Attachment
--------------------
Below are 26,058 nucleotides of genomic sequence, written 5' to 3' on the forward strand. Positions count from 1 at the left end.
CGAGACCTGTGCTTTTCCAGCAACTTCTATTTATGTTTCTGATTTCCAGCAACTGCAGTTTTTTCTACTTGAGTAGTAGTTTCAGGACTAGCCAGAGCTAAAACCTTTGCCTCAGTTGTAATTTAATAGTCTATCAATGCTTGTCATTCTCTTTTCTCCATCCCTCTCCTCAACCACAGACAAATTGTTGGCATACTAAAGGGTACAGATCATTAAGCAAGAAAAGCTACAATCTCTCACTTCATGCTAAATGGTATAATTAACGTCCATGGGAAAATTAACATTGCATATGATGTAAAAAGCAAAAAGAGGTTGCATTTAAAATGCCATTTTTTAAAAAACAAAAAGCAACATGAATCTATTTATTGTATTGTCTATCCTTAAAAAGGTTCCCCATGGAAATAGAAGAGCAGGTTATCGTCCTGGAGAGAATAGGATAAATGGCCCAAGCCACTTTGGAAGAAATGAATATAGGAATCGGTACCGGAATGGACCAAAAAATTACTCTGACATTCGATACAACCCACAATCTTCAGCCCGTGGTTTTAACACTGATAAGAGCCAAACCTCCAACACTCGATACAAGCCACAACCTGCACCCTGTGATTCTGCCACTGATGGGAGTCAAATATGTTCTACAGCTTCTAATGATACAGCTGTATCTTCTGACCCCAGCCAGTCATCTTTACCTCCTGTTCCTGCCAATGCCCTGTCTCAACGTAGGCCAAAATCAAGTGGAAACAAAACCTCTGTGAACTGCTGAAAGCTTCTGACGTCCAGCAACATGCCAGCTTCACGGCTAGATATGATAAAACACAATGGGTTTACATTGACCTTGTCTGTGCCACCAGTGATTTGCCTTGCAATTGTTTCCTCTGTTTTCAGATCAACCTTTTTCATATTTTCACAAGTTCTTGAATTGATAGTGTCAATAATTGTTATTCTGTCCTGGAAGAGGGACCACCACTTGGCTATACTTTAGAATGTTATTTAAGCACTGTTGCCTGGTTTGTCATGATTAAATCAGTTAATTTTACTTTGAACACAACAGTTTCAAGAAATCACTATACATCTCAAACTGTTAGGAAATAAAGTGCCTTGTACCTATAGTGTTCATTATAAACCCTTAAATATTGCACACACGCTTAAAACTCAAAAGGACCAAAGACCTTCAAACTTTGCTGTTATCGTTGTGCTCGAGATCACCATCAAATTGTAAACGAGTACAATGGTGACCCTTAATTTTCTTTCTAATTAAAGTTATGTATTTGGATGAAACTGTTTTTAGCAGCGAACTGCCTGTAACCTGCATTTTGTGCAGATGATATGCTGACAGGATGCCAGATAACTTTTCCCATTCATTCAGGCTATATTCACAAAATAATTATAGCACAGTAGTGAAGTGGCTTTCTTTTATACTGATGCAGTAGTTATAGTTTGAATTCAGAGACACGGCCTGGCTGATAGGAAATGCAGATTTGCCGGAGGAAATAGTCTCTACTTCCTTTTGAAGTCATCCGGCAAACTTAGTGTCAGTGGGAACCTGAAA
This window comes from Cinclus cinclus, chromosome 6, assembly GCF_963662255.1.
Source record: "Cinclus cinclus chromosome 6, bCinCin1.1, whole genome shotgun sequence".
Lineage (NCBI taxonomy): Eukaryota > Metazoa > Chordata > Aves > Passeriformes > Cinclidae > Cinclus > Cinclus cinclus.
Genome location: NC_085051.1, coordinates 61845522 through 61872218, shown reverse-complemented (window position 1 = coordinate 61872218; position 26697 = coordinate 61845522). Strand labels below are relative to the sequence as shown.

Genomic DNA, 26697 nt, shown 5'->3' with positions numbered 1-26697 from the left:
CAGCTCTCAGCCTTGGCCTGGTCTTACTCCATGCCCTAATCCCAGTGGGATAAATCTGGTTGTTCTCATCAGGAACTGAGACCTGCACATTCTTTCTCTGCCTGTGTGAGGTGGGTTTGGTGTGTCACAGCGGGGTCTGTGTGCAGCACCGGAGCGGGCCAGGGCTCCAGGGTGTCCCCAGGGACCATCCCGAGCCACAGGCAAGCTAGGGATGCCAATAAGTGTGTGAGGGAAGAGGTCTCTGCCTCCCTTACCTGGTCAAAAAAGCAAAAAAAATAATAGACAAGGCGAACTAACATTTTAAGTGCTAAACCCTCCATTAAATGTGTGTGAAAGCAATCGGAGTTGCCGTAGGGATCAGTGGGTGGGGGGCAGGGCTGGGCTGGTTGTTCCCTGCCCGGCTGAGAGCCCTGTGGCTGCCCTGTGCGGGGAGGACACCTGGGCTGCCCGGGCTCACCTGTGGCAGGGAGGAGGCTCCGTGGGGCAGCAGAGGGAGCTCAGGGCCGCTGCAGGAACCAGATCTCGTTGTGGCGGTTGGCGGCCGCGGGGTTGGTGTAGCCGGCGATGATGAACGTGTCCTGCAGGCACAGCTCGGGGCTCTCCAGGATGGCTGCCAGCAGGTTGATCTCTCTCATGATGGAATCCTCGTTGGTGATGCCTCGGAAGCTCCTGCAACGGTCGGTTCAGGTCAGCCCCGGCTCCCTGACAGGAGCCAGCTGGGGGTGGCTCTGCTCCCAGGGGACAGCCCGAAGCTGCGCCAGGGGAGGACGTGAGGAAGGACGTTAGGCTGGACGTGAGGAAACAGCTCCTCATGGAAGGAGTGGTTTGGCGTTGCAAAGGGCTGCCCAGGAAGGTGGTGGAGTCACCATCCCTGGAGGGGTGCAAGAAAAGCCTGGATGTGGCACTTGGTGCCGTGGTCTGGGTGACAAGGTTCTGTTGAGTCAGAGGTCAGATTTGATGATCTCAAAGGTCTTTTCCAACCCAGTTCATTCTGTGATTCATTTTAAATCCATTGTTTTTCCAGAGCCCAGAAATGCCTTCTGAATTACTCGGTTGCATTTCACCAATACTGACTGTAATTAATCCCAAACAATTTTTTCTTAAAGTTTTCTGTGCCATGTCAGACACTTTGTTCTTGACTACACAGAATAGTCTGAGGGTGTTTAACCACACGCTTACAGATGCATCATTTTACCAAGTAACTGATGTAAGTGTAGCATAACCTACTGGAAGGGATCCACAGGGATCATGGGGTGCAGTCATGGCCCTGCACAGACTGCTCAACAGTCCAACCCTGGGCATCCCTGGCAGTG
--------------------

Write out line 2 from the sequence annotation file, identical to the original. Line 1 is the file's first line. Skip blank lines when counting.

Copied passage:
CGAGACCTGTGCTTTTCCAGCAACTTCTATTTATGTTTCTGATTTCCAGCAACTGCAGTTTTTTCTACTTGAGTAGTAGTTTCAGGACTAGCCAGAGCTAAAACCTTTGCCTCAGTTGTAATTTAATAGTCTATCAATGCTTGTCATTCTCTTTTCTCCATCCCTCTCCTCAACCACAGACAAATTGTTGGCATACTAAAGGGTACAGATCATTAAGCAAGAAAAGCTACAATCTCTCACTTCATGCTAAATGGTATAATTAACGTCCATGGGAAAATTAACATTGCATATGATGTAAAAAGCAAAAAGAGGTTGCATTTAAAATGCCATTTTTTAAAAAACAAAAAGCAACATGAATCTATTTATTGTATTGTCTATCCTTAAAAAGGTTCCCCATGGAAATAGAAGAGCAGGTTATCGTCCTGGAGAGAATAGGATAAATGGCCCAAGCCACTTTGGAAGAAATGAATATAGGAATCGGTACCGGAATGGACCAAAAAATTACTCTGACATTCGATACAACCCACAATCTTCAGCCCGTGGTTTTAACACTGATAAGAGCCAAACCTCCAACACTCGATACAAGCCACAACCTGCACCCTGTGATTCTGCCACTGATGGGAGTCAAATATGTTCTACAGCTTCTAATGATACAGCTGTATCTTCTGACCCCAGCCAGTCATCTTTACCTCCTGTTCCTGCCAATGCCCTGTCTCAACGTAGGCCAAAATCAAGTGGAAACAAAACCTCTGTGAACTGCTGAAAGCTTCTGACGTCCAGCAACATGCCAGCTTCACGGCTAGATATGATAAAACACAATGGGTTTACATTGACCTTGTCTGTGCCACCAGTGATTTGCCTTGCAATTGTTTCCTCTGTTTTCAGATCAACCTTTTTCATATTTTCACAAGTTCTTGAATTGATAGTGTCAATAATTGTTATTCTGTCCTGGAAGAGGGACCACCACTTGGCTATACTTTAGAATGTTATTTAAGCACTGTTGCCTGGTTTGTCATGATTAAATCAGTTAATTTTACTTTGAACACAACAGTTTCAAGAAATCACTATACATCTCAAACTGTTAGGAAATAAAGTGCCTTGTACCTATAGTGTTCATTATAAACCCTTAAATATTGCACACACGCTTAAAACTCAAAAGGACCAAAGACCTTCAAACTTTGCTGTTATCGTTGTGCTCGAGATCACCATCAAATTGTAAACGAGTACAATGGTGACCCTTAATTTTCTTTCTAATTAAAGTTATGTATTTGGATGAAACTGTTTTTAGCAGCGAACTGCCTGTAACCTGCATTTTGTGCAGATGATATGCTGACAGGATGCCAGATAACTTTTCCCATTCATTCAGGCTATATTCACAAAATAATTATAGCACAGTAGTGAAGTGGCTTTCTTTTATACTGATGCAGTAGTTATAGTTTGAATTCAGAGACACGGCCTGGCTGATAGGAAATGCAGATTTGCCGGAGGAAATAGTCTCTACTTCCTTTTGAAGTCATCCGGCAAACTTAGTGTCAGTGGGAACCTGAAA